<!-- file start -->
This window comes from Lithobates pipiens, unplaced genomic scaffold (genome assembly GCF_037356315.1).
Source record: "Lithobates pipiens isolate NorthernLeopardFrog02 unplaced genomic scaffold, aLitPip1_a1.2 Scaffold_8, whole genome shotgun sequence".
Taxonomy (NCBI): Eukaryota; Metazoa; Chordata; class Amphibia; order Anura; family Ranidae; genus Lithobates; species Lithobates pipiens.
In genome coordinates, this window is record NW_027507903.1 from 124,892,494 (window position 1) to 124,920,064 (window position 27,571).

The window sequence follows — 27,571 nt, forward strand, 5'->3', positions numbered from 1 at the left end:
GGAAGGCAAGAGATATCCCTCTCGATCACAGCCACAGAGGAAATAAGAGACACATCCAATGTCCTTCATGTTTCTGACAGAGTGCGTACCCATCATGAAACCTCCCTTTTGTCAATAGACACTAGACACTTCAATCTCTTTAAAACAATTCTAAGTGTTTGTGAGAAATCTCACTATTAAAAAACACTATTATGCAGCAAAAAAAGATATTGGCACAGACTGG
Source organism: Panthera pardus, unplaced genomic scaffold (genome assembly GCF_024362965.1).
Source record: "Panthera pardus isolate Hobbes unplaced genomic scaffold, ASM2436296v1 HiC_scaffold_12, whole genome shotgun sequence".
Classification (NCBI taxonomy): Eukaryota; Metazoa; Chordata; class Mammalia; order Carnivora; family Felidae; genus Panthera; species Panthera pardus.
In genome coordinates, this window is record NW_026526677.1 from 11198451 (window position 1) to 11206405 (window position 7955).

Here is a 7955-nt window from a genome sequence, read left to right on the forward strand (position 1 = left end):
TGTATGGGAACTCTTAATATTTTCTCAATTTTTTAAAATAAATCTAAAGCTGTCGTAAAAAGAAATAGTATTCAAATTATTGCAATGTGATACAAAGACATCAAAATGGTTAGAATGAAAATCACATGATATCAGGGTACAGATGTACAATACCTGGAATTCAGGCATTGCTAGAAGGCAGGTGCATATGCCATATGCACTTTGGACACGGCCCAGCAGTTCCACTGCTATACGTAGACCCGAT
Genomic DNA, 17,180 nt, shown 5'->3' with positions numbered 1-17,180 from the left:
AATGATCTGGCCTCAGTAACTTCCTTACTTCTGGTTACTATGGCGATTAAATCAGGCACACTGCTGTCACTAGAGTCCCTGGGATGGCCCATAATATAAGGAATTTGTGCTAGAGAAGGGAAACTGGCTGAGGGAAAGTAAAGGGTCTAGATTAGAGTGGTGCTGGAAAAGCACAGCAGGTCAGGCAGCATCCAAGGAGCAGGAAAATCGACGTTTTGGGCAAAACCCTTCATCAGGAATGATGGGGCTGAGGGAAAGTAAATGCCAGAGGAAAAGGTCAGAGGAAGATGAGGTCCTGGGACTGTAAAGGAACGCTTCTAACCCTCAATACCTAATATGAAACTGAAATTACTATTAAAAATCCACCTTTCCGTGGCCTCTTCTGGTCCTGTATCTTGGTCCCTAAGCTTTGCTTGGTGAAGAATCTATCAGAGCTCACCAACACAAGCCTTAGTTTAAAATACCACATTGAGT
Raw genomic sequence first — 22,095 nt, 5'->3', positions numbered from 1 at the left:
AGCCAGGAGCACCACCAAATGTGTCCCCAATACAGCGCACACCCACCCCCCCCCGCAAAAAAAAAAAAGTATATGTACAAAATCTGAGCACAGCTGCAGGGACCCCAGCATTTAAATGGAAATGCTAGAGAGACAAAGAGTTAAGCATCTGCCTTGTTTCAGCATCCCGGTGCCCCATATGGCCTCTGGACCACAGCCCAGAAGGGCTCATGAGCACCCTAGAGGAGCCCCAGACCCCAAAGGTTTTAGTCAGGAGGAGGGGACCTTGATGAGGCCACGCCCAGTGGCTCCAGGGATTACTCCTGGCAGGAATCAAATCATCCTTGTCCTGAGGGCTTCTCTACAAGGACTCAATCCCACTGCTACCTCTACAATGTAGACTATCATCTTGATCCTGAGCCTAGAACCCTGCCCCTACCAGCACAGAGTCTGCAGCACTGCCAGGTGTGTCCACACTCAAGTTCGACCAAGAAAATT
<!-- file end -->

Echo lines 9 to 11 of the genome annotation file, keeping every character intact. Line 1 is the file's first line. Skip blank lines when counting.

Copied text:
Classification (NCBI taxonomy): Eukaryota; Metazoa; Chordata; class Mammalia; order Carnivora; family Felidae; genus Panthera; species Panthera pardus.
In genome coordinates, this window is record NW_026526677.1 from 11198451 (window position 1) to 11206405 (window position 7955).

Here is a 7955-nt window from a genome sequence, read left to right on the forward strand (position 1 = left end):